The description must be accurate, and complete. Since a legally effective contract between you and the buyer comes into place with a winning bid, the buyer could otherwise demand a reversal of the sale.
State explicitly that you are a private seller selling a used item from your personal household as described. This can protect you from potential claims.
Include some good pictures of your item. They should be in focus and ideally in natural lighting. Make sure you never “borrow” any photos online or from other sellers (or their item descriptions!). This is a violation of copyright law that can be easily traced back to you and might result in a lot of headaches, not to mention a nasty fine.
Everyone loves a good garage sale, and they typically have a huge local following. Loads of folks scour the classifieds for garage sale announcements, and if you’re holding one, they’ll come. Check with your local authorities to make sure your planned garage sale is compliant with your town’s regulations. Set a date and tell your neighbors so they’re aware (they might even want to join you!).
Announce your upcoming garage sale everywhere you can online and offline. Social media, group chats, the pin board at your supermarket, community centre, and synagogue or church, and the classifieds in the town gazette. Get ready to hustle when the big day comes. Start very early in the morning and have signage on your street and out front so people can find your sale.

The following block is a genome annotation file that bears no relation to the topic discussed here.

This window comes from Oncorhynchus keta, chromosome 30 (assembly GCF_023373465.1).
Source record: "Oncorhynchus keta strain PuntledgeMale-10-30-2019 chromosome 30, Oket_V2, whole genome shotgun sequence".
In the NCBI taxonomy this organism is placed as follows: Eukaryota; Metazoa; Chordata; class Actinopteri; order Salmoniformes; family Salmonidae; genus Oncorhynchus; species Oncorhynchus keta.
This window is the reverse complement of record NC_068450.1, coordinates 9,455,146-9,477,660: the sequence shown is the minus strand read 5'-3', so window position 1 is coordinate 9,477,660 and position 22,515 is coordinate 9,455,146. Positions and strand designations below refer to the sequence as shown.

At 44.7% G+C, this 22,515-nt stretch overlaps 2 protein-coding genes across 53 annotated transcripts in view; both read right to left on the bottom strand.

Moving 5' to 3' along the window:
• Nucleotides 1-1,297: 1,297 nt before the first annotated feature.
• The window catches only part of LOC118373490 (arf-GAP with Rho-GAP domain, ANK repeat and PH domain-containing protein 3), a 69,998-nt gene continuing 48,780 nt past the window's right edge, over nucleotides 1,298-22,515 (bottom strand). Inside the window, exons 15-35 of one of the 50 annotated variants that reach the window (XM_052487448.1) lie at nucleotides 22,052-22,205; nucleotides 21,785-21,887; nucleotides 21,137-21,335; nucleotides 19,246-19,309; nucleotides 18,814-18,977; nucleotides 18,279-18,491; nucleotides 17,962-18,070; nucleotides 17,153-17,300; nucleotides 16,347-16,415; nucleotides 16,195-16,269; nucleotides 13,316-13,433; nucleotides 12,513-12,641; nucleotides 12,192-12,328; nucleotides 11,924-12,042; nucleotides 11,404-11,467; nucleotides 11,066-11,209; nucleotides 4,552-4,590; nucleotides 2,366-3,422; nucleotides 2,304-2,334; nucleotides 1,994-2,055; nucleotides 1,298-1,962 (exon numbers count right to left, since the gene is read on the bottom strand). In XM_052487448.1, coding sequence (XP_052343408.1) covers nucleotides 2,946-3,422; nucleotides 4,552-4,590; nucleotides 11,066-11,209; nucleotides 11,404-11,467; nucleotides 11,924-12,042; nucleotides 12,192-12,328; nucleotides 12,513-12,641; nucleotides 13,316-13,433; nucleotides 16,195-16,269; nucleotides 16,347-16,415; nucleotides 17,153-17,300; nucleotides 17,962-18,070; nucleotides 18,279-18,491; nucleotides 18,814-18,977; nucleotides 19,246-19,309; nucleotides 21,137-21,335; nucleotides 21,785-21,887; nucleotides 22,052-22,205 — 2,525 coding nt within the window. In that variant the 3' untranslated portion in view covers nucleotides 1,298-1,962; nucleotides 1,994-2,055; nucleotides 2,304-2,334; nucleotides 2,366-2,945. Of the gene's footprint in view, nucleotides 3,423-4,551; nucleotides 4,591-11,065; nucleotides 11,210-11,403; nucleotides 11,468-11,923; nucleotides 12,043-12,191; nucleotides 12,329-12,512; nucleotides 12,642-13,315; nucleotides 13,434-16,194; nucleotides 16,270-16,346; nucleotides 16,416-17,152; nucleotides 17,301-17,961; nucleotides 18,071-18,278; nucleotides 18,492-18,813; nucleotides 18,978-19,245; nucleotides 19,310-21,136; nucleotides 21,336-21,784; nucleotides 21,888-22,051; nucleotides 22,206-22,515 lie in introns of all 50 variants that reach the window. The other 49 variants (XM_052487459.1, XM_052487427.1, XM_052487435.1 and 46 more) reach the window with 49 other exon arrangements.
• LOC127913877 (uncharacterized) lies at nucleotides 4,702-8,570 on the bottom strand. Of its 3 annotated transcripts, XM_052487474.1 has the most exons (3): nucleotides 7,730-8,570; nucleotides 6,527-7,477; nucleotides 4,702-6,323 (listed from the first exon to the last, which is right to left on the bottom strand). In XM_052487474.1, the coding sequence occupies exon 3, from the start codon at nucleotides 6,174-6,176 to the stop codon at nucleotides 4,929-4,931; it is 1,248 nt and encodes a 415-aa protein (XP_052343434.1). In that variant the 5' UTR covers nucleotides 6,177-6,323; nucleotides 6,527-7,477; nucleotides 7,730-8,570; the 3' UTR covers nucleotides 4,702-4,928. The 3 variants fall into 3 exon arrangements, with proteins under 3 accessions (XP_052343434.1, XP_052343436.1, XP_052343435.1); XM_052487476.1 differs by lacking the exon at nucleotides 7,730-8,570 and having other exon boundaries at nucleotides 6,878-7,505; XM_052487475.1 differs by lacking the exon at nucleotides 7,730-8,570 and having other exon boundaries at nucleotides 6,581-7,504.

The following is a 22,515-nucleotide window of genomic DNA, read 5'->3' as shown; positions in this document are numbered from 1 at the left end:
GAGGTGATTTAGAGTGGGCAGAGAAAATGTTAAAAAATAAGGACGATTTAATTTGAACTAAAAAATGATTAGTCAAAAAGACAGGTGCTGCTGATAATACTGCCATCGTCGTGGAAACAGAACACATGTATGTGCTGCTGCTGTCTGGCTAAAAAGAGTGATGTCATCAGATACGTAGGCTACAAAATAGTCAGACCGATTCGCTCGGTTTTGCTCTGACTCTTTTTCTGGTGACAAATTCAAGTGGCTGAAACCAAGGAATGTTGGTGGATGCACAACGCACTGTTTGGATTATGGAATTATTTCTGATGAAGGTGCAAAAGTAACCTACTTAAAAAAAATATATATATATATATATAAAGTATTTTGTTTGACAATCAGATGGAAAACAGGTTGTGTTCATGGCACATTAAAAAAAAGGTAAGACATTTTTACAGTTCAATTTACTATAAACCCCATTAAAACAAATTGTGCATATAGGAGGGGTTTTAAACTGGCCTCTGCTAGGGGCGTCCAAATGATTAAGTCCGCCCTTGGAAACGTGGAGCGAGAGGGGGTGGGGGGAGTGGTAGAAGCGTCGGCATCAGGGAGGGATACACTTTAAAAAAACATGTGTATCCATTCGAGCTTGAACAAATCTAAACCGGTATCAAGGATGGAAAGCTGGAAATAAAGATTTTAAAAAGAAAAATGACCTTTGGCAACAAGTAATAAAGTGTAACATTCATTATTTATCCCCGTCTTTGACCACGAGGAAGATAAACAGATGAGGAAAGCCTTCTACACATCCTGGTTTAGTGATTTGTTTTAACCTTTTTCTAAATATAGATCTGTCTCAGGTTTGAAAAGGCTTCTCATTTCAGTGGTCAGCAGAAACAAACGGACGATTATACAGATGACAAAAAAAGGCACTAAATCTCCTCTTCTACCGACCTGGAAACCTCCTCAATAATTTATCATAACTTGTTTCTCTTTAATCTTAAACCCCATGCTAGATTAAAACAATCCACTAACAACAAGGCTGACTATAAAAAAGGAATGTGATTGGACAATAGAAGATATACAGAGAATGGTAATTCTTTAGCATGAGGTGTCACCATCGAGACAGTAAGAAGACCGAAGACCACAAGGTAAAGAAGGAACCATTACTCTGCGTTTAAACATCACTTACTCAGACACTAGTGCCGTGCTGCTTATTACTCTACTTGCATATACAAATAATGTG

Have enough coins and cash on hand so you can give people change. Be sure to use a waist bag to hold your cash. You don’t want to leave your money lying in a cash box or have it all stuffed in your pockets. You’ll want to have enough table tops to lay out your stuff so your visitors can peruse what you’re offering. Keep big furniture items towards the walls and out of the way to avoid accidents. Weather permitting, you can spread out your tables in the front garden if the garage can’t fit everything.
Be ready to haggle! That’s part of the fun with garage sales. The huge advantage to them is that buyers make their purchases at sight and on site and cart their hauls away themselves.
Garage sales are a great way to make money decluttering prior to a house move, too! They give you a set timeframe to really weed out the things you don’t need. Plus they’re a nice opportunity to mingle with your neighborhood community one last time. Selling your stuff from the comfort of your garage or front lawn means you’ll have less to pack up for moving day. Plus, more cash in your pocket for some new things you’ll inevitably need in your new place.